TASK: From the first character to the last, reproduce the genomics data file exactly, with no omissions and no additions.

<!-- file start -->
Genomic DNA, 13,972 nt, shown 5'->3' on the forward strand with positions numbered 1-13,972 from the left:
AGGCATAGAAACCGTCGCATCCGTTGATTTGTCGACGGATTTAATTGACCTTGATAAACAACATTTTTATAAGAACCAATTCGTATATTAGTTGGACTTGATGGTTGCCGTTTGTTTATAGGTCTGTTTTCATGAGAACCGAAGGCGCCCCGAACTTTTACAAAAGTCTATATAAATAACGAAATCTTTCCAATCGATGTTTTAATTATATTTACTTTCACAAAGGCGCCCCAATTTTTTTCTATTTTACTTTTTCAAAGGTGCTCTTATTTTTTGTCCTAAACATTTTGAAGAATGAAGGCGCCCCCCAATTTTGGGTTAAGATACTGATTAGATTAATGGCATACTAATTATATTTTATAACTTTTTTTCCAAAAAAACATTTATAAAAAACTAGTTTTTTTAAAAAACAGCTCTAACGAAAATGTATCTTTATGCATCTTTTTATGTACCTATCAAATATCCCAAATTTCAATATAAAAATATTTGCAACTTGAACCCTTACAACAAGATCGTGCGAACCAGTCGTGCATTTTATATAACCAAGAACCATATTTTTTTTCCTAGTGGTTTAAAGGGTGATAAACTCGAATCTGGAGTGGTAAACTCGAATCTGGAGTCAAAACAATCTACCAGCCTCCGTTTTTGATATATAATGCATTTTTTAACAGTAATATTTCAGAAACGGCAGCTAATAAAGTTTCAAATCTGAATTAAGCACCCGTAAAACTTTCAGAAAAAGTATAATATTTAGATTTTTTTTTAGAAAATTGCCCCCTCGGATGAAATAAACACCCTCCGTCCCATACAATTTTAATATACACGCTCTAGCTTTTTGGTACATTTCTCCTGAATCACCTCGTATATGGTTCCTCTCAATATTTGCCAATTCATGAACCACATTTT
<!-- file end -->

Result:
Genomic DNA, 13,972 nt, shown 5'->3' on the forward strand with positions numbered 1-13,972 from the left:
AGGCATAGAAACCGTCGCATCCGTTGATTTGTCGACGGATTTAATTGACCTTGATAAACAACATTTTTATAAGAACCAATTCGTATATTAGTTGGACTTGATGGTTGCCGTTTGTTTATAGGTCTGTTTTCATGAGAACCGAAGGCGCCCCGAACTTTTACAAAAGTCTATATAAATAACGAAATCTTTCCAATCGATGTTTTAATTATATTTACTTTCACAAAGGCGCCCCAATTTTTTTCTATTTTACTTTTTCAAAGGTGCTCTTATTTTTTGTCCTAAACATTTTGAAGAATGAAGGCGCCCCCCAATTTTGGGTTAAGATACTGATTAGATTAATGGCATACTAATTATATTTTATAACTTTTTTTCCAAAAAAACATTTATAAAAAACTAGTTTTTTTAAAAAACAGCTCTAACGAAAATGTATCTTTATGCATCTTTTTATGTACCTATCAAATATCCCAAATTTCAATATAAAAATATTTGCAACTTGAACCCTTACAACAAGATCGTGCGAACCAGTCGTGCATTTTATATAACCAAGAACCATATTTTTTTTCCTAGTGGTTTAAAGGGTGATAAACTCGAATCTGGAGTGGTAAACTCGAATCTGGAGTCAAAACAATCTACCAGCCTCCGTTTTTGATATATAATGCATTTTTTAACAGTAATATTTCAGAAACGGCAGCTAATAAAGTTTCAAATCTGAATTAAGCACCCGTAAAACTTTCAGAAAAAGTATAATATTTAGATTTTTTTTTAGAAAATTGCCCCCTCGGATGAAATAAACACCCTCCGTCCCATACAATTTTAATATACACGCTCTAGCTTTTTGGTACATTTCTCCTGAATCACCTCGTATATGGTTCCTCTCAATATTTGCCAATTCATGAACCACATTTT